Al Qaeda in the Arabian Peninsula fighters overran a military checkpoint in southern Yemen, killing 17 soldiers during an intense battle that also resulted in the deaths of 13 AQAP fighters.
AQAP launched the attack against a checkpoint in the town of Al Milah in Lahj province earlier today. After overrunning the checkpoint and killing 17 soldiers, the AQAP fighters seized two tanks and other weapons systems, according to Reuters. The fighting was so intense that residents of Al Milah said the Yemeni Army “had begun distributing machineguns among them so they could help beat back the militants,” the news agency reported.
Yemeni warplanes killed three AQAP fighters while attacking one of the tanks; it is unclear if the tank was destroyed. AQAP fighters fell back to the city of Ja’ar in neighboring Abyan province. Ja’ar is one of several cities under AQAP control.
Ansar al Sharia, or Partisans of Islamic Law, AQAP’s political front in Yemen, claimed credit for the attack in text message, according to Reuters.
“The holy warriors of Ansar al-Sharia this morning carried out the raid of dignity on the al-Hurur military checkpoint in Abyan, resulting in the deaths of around 30 [soldiers],” the AQAP statement claimed.
Over the past month, AQAP, al Qaeda’s affiliate in Yemen and Saudi Arabia, has been flexing its muscles in the south. On March 4, a large AQAP force attacked a Yemeni Army base in Al Koud in Abyan that housed a mechanized battalion. The AQAP fighters overran the base and decimated the battalion, killing 185 soldiers, wounding 150, and capturing at least 55 more. AQAP also seized heavy weapons, including tanks, during the assault.
Background on AQAP and Ansar al Sharia
Al Qaeda in the Arabian Peninsula has been fighting under the banner of the Ansar al Sharia. Ansar al Sharia constitutes “AQAP’s version of the Islamic State of Iraq,” which is al Qaeda’s political and military front in Iraq, a senior US intelligence official told The Long War Journal last year.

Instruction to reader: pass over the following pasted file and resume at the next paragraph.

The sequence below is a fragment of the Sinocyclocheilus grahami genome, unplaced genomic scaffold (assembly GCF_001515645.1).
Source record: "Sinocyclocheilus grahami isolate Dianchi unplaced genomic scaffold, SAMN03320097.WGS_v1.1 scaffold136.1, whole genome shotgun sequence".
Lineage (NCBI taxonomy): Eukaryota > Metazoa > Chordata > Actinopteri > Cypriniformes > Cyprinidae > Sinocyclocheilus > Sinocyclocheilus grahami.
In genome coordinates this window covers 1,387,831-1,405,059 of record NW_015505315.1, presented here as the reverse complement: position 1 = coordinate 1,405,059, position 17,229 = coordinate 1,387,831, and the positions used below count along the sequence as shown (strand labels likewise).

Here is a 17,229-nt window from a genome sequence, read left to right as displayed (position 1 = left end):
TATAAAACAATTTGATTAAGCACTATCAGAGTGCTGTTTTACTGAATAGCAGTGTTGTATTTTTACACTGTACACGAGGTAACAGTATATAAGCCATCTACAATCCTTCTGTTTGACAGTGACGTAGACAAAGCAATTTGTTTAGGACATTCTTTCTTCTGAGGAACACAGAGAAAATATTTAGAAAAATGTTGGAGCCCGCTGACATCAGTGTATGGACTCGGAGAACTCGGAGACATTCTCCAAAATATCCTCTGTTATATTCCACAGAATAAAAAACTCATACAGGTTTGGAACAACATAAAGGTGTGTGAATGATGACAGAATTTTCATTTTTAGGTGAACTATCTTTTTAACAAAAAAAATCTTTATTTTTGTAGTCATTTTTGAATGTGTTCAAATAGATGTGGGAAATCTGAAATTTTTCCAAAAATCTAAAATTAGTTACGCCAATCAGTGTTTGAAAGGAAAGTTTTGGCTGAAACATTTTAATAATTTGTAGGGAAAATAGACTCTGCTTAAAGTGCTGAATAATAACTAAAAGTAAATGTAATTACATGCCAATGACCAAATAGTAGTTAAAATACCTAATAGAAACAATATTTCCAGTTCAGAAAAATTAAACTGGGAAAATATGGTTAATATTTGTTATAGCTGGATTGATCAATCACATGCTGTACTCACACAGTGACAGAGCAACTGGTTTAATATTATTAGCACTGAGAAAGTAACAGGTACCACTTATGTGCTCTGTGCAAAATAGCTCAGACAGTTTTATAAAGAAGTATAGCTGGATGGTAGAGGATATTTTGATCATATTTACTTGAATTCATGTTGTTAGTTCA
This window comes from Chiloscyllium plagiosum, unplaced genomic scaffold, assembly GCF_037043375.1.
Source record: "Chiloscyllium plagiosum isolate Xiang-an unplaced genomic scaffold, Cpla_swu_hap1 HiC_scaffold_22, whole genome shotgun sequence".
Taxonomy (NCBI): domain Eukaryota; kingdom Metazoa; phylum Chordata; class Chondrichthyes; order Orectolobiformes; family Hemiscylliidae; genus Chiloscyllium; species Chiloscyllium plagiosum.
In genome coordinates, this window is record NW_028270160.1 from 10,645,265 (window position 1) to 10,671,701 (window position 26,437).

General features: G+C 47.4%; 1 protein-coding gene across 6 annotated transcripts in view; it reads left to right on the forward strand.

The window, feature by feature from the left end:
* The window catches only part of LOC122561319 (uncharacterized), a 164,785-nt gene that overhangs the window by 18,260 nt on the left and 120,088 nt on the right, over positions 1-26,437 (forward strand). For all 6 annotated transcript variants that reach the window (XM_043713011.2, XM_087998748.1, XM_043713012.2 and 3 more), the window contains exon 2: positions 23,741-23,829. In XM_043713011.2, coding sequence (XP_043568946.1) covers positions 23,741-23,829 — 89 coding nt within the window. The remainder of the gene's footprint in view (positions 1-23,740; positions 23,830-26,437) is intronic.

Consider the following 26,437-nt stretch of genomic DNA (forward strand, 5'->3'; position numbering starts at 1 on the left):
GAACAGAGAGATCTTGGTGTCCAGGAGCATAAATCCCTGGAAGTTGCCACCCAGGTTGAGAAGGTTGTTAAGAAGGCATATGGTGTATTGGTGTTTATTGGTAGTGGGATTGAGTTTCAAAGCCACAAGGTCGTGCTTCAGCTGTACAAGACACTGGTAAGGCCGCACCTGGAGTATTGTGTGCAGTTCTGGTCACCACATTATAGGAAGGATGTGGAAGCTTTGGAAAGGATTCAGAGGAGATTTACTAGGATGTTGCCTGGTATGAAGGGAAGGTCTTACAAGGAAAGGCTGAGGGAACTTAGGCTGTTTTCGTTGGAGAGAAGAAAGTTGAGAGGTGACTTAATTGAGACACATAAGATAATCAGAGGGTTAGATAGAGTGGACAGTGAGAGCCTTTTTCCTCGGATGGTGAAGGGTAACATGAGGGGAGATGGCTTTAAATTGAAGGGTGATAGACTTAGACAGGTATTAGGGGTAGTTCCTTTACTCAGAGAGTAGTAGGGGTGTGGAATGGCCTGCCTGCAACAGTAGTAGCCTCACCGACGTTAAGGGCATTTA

“Ansar al Sharia is pulling in allied Islamist groups and sympathetic tribes into its orbit, and seeks to implement an Islamic State much like the Taliban did in Afghanistan and al Qaeda attempted in Iraq,” the official said.
In an official statement released by Ansar al Sharia in May 2011, the group said it wishes to take control of “all administrative, political, economic, cultural, monitoring, and other responsibilities” in Yemen.
AQAP is seeking to build an army to back up its Islamic state. In 2010, Qasim al Raymi, the military commander for al Qaeda in the Arabian Peninsula, and Mohammed Said al Umdah Gharib al T’aizzi, a senior AQAP military commander in southern Yemen, both claimed that the terror group had raised a 12,000-fighter-strong army in the southern Yemeni provinces. Yemeni officials recently told Al Hayah that “al Qaeda fighters in Zinjibar (the capital of Abyan) number in the hundreds, and perhaps exceed 2,000 gunmen.”
The terror group continues to use al Qaeda’s tactic of suicide bombings. In August 2011, Ansar al Sharia released a videotape of a suicide bomber attacking a Yemeni armored column as it traveled from Aden to Zinjibar.
AQAP has taken advantage of the political turmoil in Yemen to seize control of vast areas of the Yemeni south. Since the onset of large anti-government protests in March 2011, AQAP has openly taken control of areas in Abyan, Shabwah, Hadramawt, Marib, and Lahj provinces. Government forces have withdrawn from several major cities in the south, leaving an opening for al Qaeda and allied Islamist groups to seize control of several areas. Zinjibar, Al Koud, Ja’ar, and Shaqra in Abyan province, and Azzan in Shabwah province are currently under AQAP control. AQAP seized control of Rada’a in Baydah province in January but later withdrew after negotiating a peace agreement with the local government. Yemenis have described the southern port city of Aden as ripe for an AQAP takeover.
The US in turn has taken advantage of the security vacuum in Yemen to step up attacks against AQAP’s top leaders and its network. The US killed two American AQAP propagandists, Anwar al Awlaki and Samir Khan, in a Predator airstrike in September 2011, and targeted AQAP emir Nasir al Wuhayshi and media emir Ibrahim al Bana. Wuhayshi and al Bana are believed to have survived the strikes.
The drone program in Yemen was put on hold in October 2011 after Anwar al Awlaki’s son, Abdul Rahman, was killed in an airstrike that targeted al Bana. Abdul Rahman was a 16-year-old American citizen who had said he hoped “to attain martyrdom as my father attained it” just hours before he was killed, according to a Yemeni journalist.
The drone program was restarted in January, and has intensified this month. There have been six strikes in March, and seven strikes total this year. The US conducted 10 drone, air, and cruise missile strikes in all of 2011, and has carried out 27 strikes total since 2002 [for more information on the US airstrikes in Yemen, see LWJ report, Charting the data for US air strikes in Yemen, 2002 – 2012].
The pace of the US airstrikes has increased as AQAP has taken control of vast areas of southern Yemen. US intelligence officials believe that al Qaeda in the Arabian Peninsula poses a direct threat to the homeland. The terror group has plotted multiple attacks against targets in the US, including an attempt to blow up an airline over Detroit on Christmas Day in 2009.
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